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The Magazine of The Evangelical Lutheran Church in America

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August 17, 2009

And they're off

With 1,045 voting members signed in, the 11th Churchwide Assembly of the ELCA is off and running as of Monday evening at the Minneapolis Convention Center.

Just hours after launching the gathering with a rousing worship that featured just about everything from Bach to African to modern music, the highly anticipated gathering got right to it with a spirited debate about rules to govern the seven-day event.

Presiding Bishop Hanson presides at opening worship
ELCA Presiding Bishop Mark S. Hanson presides at communion during the 2009 ELCA Churchwide Assembly's opening worship.
Earlier, Presiding Bishop Mark S. Hanson tried to keep the secular media focused on the variety of issues before the highest governing body of the church, matters that range from a full communion agreement with the United Methodist Church to HIV/AIDS and malaria initiatives. The hook for the press, however, is a proposed social statement on human sexuality and recommendations on ministry rule changes that would allow inclusion of gays and lesbians in committed relationships.

Standing in front of a shiny new backdrop featuring the ELCA's logo and new tagline, "God's work. Our hands.", Hanson highlighted the other items on the agenda for the media while acknowledging that the sexuality statement and rostering rules would likely take much of the center stage at the assembly.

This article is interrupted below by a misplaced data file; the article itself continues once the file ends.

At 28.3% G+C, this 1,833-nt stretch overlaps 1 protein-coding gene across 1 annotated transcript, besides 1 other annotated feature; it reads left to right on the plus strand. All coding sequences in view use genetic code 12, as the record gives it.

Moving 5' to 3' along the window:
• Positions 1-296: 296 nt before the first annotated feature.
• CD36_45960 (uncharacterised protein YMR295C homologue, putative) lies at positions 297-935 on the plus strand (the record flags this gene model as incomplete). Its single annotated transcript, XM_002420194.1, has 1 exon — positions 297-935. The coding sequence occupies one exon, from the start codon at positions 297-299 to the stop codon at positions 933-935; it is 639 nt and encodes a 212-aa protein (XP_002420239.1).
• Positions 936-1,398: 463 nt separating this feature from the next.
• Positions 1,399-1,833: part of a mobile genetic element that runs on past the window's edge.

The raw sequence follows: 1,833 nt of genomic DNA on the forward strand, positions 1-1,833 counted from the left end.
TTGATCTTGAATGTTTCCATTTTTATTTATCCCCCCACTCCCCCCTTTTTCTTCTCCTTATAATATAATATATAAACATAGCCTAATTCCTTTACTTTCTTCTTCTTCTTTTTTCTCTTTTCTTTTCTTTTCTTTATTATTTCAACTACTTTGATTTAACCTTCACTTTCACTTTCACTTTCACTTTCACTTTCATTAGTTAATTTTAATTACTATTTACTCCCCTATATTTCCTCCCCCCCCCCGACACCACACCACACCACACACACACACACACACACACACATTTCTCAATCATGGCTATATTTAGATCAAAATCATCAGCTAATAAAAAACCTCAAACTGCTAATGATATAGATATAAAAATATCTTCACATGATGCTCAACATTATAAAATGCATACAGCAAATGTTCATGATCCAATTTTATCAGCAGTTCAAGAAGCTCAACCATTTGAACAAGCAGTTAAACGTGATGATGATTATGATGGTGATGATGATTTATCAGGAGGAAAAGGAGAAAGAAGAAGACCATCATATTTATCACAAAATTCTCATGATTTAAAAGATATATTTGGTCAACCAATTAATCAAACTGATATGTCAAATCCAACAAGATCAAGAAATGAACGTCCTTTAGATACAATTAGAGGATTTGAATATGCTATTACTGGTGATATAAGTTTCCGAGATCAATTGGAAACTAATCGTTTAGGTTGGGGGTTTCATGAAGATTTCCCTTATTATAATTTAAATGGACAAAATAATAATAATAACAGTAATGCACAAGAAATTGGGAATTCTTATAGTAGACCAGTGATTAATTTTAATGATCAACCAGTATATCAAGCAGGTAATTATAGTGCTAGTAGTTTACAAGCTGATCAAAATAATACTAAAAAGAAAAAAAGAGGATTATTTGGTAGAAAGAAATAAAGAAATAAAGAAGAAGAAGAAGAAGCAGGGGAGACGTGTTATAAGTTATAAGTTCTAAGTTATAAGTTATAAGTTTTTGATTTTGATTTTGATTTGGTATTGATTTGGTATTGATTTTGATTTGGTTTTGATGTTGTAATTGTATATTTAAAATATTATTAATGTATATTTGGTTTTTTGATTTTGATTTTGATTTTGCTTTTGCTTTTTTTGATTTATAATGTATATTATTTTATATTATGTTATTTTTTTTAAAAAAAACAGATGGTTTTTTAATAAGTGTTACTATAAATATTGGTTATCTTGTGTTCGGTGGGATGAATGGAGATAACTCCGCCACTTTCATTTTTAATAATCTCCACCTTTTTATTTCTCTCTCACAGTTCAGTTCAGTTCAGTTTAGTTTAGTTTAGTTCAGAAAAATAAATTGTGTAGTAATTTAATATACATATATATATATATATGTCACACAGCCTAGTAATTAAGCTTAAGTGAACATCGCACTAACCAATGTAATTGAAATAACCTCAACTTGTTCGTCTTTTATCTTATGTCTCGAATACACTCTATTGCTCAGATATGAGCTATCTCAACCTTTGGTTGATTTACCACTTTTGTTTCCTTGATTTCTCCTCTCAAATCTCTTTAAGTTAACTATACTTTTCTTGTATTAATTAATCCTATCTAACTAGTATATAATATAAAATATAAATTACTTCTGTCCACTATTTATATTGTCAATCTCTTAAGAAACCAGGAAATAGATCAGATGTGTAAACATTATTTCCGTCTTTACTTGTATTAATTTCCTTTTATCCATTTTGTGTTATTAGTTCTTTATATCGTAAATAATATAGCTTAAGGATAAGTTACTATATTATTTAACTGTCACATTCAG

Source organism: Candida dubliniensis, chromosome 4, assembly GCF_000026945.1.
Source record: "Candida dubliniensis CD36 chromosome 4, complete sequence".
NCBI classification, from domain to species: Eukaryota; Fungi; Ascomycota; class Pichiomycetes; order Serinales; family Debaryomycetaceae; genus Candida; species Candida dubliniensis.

The voting members proved him correct as they grappled with rules governing the debate before even getting into the specifics of the recommendations. Those will come in the next few days, with a vote on the statement and rostering rules possibly on Friday.

Voting members gather for th first plenary session at Churchwide Assembly.
Voting members gather for the first plenary session of the 2009 ELCA Churchwide Assembly.

For more than one and a half hours, the body debated a number of bids to require a two-thirds vote to change rules governing those allowed to be pastors, associates in ministry and deaconessses. Supporters of a two-thirds minimum vote asked the assembly to hold itself to a higher level of consensus before making a change, with those backing a majority vote repeating the theme that unity should not be confused with uniformity.

In the end, the main bid for a two-thirds vote to change the rules failed 436-584. On to Tuesday, and Hanson's report on the state of the church.

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